The secret screen is labeled “Platform Secret Screen” and the first screen shows you how your Roku us currently functioning (temperature, IP address, SSID, Channel, N, RSSI, SNR, remote MAC address, remote battery level, etc.).  There are also options for System Operations Menu, Disable Travel Connect, WiFi Remote Menu, and WiFi secret screen.  Unfortunately none of these let you change the four dedicated content provider buttons at the bottom of the remote, but the WiFi Secret Screen is extremely useful.


On the WiFi Secret Screen there is a signal level meter for combined signal strength, antenna 1, antenna 2, and also a meter for glitch/sec.  This allows you to move around your Roku to optimize your reception.

This page also has Resets, Interference, Radios, and Power, so you can optimize your settings.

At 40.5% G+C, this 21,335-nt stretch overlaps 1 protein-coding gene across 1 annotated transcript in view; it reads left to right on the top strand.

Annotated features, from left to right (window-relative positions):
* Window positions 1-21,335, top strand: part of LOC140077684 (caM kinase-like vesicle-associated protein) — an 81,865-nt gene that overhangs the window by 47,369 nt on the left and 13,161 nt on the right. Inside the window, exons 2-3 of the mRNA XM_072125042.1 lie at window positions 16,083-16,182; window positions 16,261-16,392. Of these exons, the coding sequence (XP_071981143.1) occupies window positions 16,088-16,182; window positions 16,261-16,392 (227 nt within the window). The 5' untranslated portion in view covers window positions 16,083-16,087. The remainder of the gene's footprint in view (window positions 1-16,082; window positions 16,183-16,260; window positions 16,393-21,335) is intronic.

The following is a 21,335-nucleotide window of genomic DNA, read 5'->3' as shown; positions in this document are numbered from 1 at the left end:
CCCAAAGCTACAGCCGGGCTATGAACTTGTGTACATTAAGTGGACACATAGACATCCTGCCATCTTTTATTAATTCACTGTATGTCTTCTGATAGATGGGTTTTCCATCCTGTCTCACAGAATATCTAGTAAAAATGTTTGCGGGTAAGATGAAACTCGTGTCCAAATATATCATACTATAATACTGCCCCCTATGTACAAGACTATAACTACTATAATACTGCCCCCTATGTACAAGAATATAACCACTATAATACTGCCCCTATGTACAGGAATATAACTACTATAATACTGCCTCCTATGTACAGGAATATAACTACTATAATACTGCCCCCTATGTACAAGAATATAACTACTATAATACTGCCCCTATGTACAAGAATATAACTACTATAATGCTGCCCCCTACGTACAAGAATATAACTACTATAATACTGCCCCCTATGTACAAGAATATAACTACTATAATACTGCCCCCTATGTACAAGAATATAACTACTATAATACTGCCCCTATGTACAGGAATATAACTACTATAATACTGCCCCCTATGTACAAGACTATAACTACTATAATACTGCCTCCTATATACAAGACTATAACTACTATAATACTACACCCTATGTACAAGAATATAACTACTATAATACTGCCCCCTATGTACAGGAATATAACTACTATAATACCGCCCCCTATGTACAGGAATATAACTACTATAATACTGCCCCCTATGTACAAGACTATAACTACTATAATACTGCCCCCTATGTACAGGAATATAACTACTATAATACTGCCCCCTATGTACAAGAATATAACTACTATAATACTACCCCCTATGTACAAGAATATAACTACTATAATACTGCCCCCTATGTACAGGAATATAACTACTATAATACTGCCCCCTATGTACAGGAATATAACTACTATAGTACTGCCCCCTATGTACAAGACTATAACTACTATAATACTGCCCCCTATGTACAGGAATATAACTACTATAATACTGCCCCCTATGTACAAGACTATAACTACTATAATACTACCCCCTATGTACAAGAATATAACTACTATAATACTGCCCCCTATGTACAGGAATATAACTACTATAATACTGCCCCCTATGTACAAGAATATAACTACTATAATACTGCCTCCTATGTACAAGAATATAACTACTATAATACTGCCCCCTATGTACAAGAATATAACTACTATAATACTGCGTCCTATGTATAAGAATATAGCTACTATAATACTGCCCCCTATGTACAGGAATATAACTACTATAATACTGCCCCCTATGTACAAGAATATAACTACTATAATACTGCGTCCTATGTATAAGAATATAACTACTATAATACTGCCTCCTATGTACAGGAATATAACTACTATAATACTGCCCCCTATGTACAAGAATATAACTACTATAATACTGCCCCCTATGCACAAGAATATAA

Setting my radios at TX 1 RX 1 kept my signal strength consistently at 22/23 (other settings were around 16-18 and fluctuated a lot more).  After trying different interference settings, I found “reduce non-WLAN interference” to be my best option.

Obviously your settings will depend upon your specific situation.

p.s.  If after getting things where you want them with your wifi reception you want to check the signal speed of what’s coming into your Roku, Vudu (a free channel with purchasing options for content) has a speed test under “info and settings.”


When searching for a solution to my Roku drop-out woes, I found most of this information on Richard Loyd’s YouTube channel here:

The updated secret screen shown above is actually a lot more robust (there are more options, settings, and measurements) than the one Richard posted in his video from August 24, 2014.  This leads me to believe that Roku will be supporting and updating this feature into the future.